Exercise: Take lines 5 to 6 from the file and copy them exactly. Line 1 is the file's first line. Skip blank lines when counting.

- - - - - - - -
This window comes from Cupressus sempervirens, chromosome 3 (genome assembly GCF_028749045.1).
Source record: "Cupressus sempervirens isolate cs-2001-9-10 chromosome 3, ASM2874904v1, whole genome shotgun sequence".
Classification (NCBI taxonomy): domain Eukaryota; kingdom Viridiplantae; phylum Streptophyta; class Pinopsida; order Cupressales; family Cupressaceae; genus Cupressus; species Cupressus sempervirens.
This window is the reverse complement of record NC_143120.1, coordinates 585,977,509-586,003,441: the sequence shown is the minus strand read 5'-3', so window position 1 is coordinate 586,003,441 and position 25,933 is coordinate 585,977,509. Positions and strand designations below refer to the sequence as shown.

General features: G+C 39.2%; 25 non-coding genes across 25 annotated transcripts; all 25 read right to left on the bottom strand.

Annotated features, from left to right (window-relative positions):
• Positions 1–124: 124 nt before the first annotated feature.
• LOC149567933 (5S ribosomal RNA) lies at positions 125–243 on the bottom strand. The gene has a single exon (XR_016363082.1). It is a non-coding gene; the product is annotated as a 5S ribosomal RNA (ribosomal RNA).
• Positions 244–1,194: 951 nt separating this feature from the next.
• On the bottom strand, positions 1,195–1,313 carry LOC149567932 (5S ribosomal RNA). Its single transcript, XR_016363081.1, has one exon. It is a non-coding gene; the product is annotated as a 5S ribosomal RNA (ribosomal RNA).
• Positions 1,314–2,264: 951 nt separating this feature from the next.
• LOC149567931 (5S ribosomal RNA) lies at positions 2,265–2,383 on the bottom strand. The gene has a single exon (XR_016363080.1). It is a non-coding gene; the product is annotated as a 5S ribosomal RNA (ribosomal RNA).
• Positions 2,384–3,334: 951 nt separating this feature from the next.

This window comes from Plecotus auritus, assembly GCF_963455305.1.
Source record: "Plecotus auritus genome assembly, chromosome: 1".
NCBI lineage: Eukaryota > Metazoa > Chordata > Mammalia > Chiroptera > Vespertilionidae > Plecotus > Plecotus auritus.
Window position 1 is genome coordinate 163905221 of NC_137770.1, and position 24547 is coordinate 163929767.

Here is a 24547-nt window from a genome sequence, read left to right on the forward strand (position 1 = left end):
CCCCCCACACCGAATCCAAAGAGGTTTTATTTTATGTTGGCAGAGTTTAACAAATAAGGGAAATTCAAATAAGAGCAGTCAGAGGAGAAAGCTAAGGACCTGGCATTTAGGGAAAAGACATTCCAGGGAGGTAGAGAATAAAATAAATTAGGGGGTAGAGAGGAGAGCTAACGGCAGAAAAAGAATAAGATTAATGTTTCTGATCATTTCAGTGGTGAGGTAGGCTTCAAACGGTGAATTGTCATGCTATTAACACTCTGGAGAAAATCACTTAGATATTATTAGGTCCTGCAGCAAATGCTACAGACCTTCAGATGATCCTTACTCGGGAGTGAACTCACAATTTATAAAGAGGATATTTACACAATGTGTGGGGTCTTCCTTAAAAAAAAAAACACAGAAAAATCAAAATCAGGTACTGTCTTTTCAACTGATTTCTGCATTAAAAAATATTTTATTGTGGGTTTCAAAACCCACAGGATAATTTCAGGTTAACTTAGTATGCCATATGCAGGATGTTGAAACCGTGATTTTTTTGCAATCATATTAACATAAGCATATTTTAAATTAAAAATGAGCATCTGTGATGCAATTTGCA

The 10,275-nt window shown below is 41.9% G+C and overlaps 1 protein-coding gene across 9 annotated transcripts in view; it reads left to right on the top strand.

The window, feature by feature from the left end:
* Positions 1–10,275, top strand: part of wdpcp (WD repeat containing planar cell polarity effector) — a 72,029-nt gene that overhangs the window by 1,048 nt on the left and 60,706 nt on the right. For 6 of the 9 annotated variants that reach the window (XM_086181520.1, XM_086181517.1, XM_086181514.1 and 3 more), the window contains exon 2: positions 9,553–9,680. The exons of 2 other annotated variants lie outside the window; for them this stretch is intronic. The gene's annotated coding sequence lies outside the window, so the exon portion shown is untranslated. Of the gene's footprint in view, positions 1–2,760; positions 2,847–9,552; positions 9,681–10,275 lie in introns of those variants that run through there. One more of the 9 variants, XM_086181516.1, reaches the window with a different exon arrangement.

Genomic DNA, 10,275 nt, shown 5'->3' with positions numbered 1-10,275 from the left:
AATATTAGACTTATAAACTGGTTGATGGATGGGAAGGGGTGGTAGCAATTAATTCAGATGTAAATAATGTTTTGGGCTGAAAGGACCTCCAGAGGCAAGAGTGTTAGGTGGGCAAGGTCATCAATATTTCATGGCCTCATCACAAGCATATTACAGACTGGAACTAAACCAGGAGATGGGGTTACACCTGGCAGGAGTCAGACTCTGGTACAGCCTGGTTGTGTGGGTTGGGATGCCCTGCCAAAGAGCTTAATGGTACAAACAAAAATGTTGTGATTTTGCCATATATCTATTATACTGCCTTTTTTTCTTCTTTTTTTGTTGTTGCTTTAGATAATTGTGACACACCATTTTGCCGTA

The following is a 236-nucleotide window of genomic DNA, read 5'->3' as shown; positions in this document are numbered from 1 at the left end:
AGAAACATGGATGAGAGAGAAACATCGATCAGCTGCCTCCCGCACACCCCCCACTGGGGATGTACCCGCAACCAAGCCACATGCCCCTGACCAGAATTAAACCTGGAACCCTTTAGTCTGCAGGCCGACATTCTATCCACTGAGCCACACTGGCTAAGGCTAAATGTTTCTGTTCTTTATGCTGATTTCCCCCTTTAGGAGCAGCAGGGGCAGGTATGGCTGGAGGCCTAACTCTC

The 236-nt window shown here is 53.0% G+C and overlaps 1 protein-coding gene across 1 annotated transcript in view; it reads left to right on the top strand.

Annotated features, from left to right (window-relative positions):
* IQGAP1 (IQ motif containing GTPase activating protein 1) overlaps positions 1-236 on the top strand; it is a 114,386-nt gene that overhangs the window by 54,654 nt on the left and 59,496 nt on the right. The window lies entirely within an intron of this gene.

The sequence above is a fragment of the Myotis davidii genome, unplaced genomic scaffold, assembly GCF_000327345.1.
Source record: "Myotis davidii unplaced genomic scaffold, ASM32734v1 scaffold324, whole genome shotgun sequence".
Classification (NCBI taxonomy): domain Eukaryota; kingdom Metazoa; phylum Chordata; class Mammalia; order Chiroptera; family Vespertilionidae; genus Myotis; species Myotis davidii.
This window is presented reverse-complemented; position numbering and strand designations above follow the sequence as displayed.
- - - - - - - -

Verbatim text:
General features: G+C 39.2%; 25 non-coding genes across 25 annotated transcripts; all 25 read right to left on the bottom strand.

Annotated features, from left to right (window-relative positions):